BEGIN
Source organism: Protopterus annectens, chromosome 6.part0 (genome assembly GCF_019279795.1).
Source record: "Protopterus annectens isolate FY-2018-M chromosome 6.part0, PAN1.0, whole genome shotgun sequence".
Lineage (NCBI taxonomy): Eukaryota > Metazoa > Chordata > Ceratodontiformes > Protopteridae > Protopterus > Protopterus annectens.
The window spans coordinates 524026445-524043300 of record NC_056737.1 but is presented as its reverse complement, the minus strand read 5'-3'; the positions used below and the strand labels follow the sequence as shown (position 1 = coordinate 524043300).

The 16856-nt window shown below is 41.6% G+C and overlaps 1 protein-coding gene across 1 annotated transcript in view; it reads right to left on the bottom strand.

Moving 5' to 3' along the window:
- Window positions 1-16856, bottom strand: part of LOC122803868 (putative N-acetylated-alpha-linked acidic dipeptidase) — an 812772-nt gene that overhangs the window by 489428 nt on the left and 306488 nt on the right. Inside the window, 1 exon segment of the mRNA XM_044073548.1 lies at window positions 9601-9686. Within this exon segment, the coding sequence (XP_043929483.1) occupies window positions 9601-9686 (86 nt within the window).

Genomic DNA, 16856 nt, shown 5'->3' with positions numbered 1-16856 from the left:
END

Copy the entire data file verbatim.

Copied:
Source organism: Protopterus annectens, chromosome 6.part0 (genome assembly GCF_019279795.1).
Source record: "Protopterus annectens isolate FY-2018-M chromosome 6.part0, PAN1.0, whole genome shotgun sequence".
Lineage (NCBI taxonomy): Eukaryota > Metazoa > Chordata > Ceratodontiformes > Protopteridae > Protopterus > Protopterus annectens.
The window spans coordinates 524026445-524043300 of record NC_056737.1 but is presented as its reverse complement, the minus strand read 5'-3'; the positions used below and the strand labels follow the sequence as shown (position 1 = coordinate 524043300).

The 16856-nt window shown below is 41.6% G+C and overlaps 1 protein-coding gene across 1 annotated transcript in view; it reads right to left on the bottom strand.

Moving 5' to 3' along the window:
- Window positions 1-16856, bottom strand: part of LOC122803868 (putative N-acetylated-alpha-linked acidic dipeptidase) — an 812772-nt gene that overhangs the window by 489428 nt on the left and 306488 nt on the right. Inside the window, 1 exon segment of the mRNA XM_044073548.1 lies at window positions 9601-9686. Within this exon segment, the coding sequence (XP_043929483.1) occupies window positions 9601-9686 (86 nt within the window).

Genomic DNA, 16856 nt, shown 5'->3' with positions numbered 1-16856 from the left: